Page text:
When I was in London back at the start of the month I popped into the Tottenham Court Road Waterstones, which is fast becoming one of my favourite bookshops, and was drawn to a table displaying a pile of books with £5 of the cost going to Oxfam if you bought it. I didn’t really need to know more than that to buy it, partly because I never really need that much of an excuse to buy a new book and also because Oxfam is a charity I believe in. The then unknown book to me was Emma-Jane Kirby’s The Optician of Lampedusa and I think, having read it and cried through it twice, it might be one of the most incredible books, and most important books right now, that I have read in some time.
There are too many of them. Too many of them and I don’t know how to do this. I am an optician; I’m not a lifesaver. I’m an optician on holiday and I don’t know how to do this.
It is around this sentence that The Optician of Lampedusa begins, through Emma-Jane Kirby, to tell his tale. He is a regular man on the island of Lampedusa where he works as an optician. He is known and well liked by those on the island and likes to socialise but mainly him and his wife keep themselves to themselves and with dinners or trips away with friends. He wants a simple life, yet on one boating trip away with his friends, not too far away from home at all; their lives all change on a single morning.
When it came this time, the monstrous, tortured howl ripped through everyone like a bullet. Instinctively, the optician moved his hand to protect his face. He staggered to keep his footing on the cabin roof. What the hell was out there?
The howl mutated into an unbearable screeching. The optician felt his stomach knot. Something was roaring underneath the waves and whatever it was the optician had a gut feeling that when they found it, it would be truly terrible. He forced himself to regulate his breathing and tried to nod reassuringly at Teresa who was looking at him in horror.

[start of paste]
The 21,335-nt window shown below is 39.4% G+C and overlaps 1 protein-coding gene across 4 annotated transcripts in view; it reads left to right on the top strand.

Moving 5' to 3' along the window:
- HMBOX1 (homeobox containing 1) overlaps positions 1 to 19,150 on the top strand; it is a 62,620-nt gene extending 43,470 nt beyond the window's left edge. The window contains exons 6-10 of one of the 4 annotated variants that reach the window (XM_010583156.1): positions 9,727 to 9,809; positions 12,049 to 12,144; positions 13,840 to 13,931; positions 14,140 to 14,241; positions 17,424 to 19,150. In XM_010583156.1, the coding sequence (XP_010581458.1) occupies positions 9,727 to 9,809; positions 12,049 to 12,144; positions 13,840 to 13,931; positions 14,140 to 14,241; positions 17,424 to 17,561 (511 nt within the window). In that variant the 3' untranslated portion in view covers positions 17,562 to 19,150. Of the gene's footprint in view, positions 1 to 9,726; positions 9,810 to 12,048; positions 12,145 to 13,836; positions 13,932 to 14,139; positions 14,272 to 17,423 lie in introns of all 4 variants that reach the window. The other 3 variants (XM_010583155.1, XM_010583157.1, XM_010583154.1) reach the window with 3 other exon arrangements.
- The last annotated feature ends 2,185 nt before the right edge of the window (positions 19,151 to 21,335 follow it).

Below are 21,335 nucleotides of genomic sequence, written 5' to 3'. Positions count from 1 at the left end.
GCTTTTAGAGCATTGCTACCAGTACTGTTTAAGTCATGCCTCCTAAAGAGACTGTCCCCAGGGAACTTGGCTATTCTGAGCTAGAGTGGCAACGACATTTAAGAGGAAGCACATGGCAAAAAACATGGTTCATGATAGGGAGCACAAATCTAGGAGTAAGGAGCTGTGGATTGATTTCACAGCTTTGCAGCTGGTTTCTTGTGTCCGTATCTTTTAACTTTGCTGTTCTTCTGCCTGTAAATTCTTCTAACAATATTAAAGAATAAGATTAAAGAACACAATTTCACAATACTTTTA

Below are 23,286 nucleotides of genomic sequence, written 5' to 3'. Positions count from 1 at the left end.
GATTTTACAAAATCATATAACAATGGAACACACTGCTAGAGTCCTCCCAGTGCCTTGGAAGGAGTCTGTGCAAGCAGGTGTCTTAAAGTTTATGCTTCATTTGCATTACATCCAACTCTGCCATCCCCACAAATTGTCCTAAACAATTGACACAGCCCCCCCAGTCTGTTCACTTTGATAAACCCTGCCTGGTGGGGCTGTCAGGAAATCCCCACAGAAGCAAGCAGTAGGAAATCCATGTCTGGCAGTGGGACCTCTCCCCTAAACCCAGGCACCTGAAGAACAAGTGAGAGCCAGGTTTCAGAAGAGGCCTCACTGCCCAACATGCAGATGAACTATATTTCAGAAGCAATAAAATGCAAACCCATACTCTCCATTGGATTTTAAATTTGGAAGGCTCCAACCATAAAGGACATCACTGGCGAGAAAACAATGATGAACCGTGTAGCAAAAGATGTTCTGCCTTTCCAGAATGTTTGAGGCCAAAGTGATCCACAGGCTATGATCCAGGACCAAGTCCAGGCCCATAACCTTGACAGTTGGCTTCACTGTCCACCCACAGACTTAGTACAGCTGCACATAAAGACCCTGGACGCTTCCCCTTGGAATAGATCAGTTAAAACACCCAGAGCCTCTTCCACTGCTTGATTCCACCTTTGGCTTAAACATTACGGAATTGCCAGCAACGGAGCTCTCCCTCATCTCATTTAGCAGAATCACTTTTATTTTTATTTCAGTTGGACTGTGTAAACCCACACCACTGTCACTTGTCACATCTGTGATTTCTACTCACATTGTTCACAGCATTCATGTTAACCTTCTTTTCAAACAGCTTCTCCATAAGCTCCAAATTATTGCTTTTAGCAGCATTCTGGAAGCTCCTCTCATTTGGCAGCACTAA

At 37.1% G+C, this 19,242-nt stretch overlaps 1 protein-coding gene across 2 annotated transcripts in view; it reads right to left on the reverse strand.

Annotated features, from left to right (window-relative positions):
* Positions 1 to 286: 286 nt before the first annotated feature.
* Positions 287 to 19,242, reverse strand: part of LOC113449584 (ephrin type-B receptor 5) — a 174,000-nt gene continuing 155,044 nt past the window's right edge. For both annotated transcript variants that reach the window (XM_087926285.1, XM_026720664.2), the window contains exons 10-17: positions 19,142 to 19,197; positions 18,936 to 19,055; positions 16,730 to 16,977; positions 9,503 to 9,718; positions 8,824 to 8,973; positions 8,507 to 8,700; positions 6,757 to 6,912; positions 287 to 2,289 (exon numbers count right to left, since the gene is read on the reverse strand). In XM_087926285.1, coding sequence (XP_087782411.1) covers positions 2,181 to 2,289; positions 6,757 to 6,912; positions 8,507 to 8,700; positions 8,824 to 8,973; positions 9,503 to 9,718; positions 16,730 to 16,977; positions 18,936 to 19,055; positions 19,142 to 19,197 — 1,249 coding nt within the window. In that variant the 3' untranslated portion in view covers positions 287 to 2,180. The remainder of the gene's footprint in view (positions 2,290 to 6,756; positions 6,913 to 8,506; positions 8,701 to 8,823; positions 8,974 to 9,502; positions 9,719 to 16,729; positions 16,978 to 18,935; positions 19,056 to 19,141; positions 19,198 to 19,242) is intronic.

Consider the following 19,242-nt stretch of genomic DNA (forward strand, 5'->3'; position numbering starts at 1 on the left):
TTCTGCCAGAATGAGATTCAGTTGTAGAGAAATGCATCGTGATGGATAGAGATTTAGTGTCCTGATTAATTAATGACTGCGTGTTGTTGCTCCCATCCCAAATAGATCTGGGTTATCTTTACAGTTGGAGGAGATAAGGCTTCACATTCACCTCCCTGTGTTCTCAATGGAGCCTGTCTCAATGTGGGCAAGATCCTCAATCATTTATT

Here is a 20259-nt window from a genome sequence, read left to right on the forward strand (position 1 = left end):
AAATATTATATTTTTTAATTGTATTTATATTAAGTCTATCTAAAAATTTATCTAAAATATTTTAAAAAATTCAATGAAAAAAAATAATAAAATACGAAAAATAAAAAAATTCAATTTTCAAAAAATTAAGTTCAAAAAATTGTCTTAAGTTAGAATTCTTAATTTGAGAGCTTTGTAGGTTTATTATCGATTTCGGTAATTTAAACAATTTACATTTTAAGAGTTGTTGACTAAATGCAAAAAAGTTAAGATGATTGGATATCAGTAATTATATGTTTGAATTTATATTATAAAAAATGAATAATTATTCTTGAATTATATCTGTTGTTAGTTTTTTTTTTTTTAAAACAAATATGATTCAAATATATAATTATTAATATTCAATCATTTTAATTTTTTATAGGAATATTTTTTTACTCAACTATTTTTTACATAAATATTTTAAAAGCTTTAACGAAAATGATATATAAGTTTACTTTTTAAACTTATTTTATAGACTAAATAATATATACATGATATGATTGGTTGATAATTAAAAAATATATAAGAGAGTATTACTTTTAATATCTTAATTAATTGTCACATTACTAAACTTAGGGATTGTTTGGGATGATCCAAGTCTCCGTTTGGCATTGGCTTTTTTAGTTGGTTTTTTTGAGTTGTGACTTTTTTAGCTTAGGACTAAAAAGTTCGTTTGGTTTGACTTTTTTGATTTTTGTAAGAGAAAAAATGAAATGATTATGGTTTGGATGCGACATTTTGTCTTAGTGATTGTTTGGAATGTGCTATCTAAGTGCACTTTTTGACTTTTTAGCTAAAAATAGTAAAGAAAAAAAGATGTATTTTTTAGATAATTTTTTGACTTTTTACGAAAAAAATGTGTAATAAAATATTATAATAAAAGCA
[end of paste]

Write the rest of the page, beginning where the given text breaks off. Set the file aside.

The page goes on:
What we then experience is the optician’s account of what follows when he and his friends come across a mass of people, alive and dead, after the sinking of a boat on which they were all trying to escape heading for Europe. And through the optician’s account, which I have little doubt Emma Jane Kirby deviated from at all as it seers its self into your brain, we are given an unflinching, horrifying look at what the refugee crisis is like first hand from someone who thinks of themselves as ordinary but is to many a hero. I found it hugely affecting, both the description of the awful day when they found the refugees and also what happened to them and the refugees afterwards which we follow. I don’t want to talk about what happens after because I think you need to read it all to experience it.
I have never seen so many people in the water. Their limbs were thrashing, hands grasping, fists punching, black faces flashing over then under the waves. Gasping, yelling, choking, screaming. Oh God, the screaming! The pitch of it! The sea boiling and writhing around them as they kicked and lashed out, clinging to each other, grabbing at pieces of the driftwood, snatching handfuls of water as they tried to clutch the tops of the breakers.